Second, I felt troubled. Yes, I got my problem resolved. I was lucky that Seth was monitoring the brand on Twitter around the time I posted that tweet, but otherwise how much of the resolution was due to: a) my willingness and ability to communicate my concerns; b) the fact that I was spouting off on Twitter; and/or c) my alleged status as an influencer in this space? I will always be the consumer who is willing to take the time to stand up for my rights, but regarding b and c, though the social media world seems expansive to those of us in it, the reality is that it is not reflective of the majority. Not everyone has this platform from which to speak and I imagine that those who do take the time to stand up and fight (blogger or not) meet mixed results in resolution, and the rest end up eating unjust charges.
On Facebook, my friend Sarah aptly wrote that it’s “so much more efficient for [companies] to simply address the complaints from people who can be bothered to complain than to actually fix what's broken in their system.” And my friend Julie pointed out (in relating her dealings recovering funds lost by Bank of America) that, “People could cure cancer in the time it takes BOA to research money of yours they lost. But go late one hour on money you owe them, they seize your firstborn child.” I agree on both counts; I can't even begin to estimate the number of examples I have heard of big companies demonstrating that they clearly are business -- not consumer -- first, with inane practices that clearly seek to take advantage of the fact that most people are unwilling or unable to raise their voices for fair resolution.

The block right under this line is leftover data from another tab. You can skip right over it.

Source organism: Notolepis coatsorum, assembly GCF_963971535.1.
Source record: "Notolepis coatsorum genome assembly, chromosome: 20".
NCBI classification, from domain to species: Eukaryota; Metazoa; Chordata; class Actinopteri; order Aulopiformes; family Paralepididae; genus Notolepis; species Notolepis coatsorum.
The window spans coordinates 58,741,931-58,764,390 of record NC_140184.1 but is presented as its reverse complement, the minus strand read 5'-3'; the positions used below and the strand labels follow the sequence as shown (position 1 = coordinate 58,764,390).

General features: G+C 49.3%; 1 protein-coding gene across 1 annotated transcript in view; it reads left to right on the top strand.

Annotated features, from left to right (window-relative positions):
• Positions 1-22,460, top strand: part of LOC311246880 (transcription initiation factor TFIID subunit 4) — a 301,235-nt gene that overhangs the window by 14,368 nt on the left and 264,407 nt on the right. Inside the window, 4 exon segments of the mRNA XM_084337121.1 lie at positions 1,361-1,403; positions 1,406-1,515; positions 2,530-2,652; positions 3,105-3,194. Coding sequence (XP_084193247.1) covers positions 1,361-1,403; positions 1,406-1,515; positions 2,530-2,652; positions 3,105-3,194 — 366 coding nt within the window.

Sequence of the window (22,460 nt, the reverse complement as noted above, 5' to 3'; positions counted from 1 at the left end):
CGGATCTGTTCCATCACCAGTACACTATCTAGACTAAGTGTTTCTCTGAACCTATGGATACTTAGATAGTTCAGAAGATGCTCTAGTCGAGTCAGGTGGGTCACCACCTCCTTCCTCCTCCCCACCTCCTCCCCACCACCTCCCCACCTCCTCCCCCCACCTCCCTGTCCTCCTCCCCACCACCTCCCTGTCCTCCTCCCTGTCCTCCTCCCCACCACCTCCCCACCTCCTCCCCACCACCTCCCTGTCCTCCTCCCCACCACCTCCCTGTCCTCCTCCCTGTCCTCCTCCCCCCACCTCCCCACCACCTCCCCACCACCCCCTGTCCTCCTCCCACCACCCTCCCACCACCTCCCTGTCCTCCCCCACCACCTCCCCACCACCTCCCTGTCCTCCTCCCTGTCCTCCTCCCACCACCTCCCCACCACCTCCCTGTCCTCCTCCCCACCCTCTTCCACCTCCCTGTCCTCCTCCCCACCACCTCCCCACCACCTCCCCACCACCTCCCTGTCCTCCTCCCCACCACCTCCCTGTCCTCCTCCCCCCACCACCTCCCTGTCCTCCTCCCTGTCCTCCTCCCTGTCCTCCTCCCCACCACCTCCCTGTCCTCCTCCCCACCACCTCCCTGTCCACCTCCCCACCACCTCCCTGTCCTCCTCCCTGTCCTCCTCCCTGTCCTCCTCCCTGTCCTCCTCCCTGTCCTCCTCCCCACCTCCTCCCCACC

So what's my point? I will keep on doing what I'm doing -- fighting back in the face of each bit of corporate absurdity I come across. But I'm also now pledging -- and I hope you will consider doing so as well -- to encourage friends and family to fight too; to even help write a letter or make a phone call for someone who doesn't know where to begin. Because as far as I can see, the only way we're ever going to get companies to fix their broken systems is to get so damned noisy with our complaints that it's inefficient to do otherwise.